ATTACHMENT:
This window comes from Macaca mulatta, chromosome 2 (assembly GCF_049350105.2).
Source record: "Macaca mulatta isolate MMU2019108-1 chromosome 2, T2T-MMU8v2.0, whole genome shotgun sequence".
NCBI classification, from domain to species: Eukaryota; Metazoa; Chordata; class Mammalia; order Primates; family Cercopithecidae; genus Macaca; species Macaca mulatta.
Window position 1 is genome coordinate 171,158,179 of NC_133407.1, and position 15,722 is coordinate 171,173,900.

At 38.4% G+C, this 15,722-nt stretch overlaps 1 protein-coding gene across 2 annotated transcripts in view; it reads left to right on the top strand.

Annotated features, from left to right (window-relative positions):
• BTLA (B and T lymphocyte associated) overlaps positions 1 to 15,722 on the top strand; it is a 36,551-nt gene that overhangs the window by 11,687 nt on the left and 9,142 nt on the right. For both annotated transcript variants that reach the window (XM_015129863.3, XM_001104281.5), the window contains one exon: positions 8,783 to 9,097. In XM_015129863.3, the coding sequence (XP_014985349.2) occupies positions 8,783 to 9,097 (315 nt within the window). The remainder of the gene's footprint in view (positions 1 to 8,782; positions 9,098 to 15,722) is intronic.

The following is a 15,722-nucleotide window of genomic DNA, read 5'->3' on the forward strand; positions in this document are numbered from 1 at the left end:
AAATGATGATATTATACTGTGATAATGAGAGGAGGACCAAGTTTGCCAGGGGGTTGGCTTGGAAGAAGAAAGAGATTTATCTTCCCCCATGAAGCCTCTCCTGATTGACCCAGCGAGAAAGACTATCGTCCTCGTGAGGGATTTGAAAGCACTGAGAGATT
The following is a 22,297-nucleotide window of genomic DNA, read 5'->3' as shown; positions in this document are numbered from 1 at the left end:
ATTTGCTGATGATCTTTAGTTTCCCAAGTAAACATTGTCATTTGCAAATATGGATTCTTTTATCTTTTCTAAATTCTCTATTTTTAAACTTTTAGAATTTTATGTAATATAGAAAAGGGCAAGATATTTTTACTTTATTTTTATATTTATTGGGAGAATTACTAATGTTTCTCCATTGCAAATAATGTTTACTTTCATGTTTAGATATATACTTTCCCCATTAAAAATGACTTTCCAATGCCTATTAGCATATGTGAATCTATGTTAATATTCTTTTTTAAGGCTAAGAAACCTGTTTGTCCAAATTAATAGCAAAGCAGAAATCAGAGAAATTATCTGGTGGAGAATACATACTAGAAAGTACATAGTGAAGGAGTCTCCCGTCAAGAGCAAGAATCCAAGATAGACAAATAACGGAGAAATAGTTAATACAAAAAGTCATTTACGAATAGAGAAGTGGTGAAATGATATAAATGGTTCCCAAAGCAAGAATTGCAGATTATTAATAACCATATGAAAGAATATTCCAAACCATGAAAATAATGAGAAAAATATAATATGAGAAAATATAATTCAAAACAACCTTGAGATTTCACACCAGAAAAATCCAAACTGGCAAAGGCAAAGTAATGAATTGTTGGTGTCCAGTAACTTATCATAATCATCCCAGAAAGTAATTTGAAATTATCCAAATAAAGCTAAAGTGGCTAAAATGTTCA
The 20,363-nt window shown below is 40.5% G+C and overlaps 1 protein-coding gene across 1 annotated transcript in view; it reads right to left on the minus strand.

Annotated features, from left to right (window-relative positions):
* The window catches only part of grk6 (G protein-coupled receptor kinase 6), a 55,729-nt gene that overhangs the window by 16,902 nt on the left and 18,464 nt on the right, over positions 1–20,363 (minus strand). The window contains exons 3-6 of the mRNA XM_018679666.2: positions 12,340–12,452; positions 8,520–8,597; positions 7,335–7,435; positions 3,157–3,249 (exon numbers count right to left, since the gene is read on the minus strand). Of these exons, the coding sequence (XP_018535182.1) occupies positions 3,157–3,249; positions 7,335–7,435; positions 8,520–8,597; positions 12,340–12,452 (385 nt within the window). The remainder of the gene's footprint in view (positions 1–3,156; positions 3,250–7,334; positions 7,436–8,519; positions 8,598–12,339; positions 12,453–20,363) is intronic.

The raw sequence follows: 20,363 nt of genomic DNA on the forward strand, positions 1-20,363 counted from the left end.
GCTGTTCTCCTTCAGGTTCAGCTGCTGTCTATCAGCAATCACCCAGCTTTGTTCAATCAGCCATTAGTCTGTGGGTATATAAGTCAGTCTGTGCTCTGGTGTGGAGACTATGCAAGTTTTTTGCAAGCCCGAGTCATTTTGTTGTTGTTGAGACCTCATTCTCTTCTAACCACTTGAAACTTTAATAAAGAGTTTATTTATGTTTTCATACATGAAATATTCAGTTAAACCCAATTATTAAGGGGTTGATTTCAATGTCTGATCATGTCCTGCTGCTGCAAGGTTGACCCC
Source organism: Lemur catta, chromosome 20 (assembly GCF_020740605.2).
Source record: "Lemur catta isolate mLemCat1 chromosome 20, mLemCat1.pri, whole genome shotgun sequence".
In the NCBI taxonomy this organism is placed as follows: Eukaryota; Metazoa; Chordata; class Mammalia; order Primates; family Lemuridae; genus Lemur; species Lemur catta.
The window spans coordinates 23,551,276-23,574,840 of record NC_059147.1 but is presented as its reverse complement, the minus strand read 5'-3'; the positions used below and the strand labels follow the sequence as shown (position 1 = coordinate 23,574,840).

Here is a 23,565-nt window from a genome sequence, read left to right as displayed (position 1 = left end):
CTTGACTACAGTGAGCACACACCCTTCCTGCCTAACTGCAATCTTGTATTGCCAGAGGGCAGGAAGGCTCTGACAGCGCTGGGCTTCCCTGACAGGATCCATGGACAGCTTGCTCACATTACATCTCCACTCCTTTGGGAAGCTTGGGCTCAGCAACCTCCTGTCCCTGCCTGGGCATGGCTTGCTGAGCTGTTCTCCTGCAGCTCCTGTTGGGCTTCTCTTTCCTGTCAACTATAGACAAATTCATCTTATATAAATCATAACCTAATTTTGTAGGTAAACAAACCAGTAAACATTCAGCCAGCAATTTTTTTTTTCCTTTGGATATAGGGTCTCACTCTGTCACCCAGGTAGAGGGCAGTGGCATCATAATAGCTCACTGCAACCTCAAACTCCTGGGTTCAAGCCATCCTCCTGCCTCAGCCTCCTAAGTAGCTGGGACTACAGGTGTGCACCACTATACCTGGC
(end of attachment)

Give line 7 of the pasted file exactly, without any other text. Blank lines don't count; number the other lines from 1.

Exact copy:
• BTLA (B and T lymphocyte associated) overlaps positions 1 to 15,722 on the top strand; it is a 36,551-nt gene that overhangs the window by 11,687 nt on the left and 9,142 nt on the right. For both annotated transcript variants that reach the window (XM_015129863.3, XM_001104281.5), the window contains one exon: positions 8,783 to 9,097. In XM_015129863.3, the coding sequence (XP_014985349.2) occupies positions 8,783 to 9,097 (315 nt within the window). The remainder of the gene's footprint in view (positions 1 to 8,782; positions 9,098 to 15,722) is intronic.